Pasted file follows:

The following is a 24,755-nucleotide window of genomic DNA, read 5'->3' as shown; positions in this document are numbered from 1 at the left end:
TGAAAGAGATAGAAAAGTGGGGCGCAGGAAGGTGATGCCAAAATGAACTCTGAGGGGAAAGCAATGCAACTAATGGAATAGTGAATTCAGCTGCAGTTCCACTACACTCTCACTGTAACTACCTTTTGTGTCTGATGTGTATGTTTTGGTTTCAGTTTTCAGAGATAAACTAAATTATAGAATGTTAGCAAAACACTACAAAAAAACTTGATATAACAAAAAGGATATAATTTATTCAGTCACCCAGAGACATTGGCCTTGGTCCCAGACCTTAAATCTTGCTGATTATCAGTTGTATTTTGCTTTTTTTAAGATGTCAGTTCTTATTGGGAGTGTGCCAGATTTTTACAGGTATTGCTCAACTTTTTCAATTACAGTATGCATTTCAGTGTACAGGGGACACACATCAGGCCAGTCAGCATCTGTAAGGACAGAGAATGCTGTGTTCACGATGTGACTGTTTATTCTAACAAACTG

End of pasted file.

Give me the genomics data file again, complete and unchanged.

The following is a 24,755-nucleotide window of genomic DNA, read 5'->3' as shown; positions in this document are numbered from 1 at the left end:
TGAAAGAGATAGAAAAGTGGGGCGCAGGAAGGTGATGCCAAAATGAACTCTGAGGGGAAAGCAATGCAACTAATGGAATAGTGAATTCAGCTGCAGTTCCACTACACTCTCACTGTAACTACCTTTTGTGTCTGATGTGTATGTTTTGGTTTCAGTTTTCAGAGATAAACTAAATTATAGAATGTTAGCAAAACACTACAAAAAAACTTGATATAACAAAAAGGATATAATTTATTCAGTCACCCAGAGACATTGGCCTTGGTCCCAGACCTTAAATCTTGCTGATTATCAGTTGTATTTTGCTTTTTTTAAGATGTCAGTTCTTATTGGGAGTGTGCCAGATTTTTACAGGTATTGCTCAACTTTTTCAATTACAGTATGCATTTCAGTGTACAGGGGACACACATCAGGCCAGTCAGCATCTGTAAGGACAGAGAATGCTGTGTTCACGATGTGACTGTTTATTCTAACAAACTG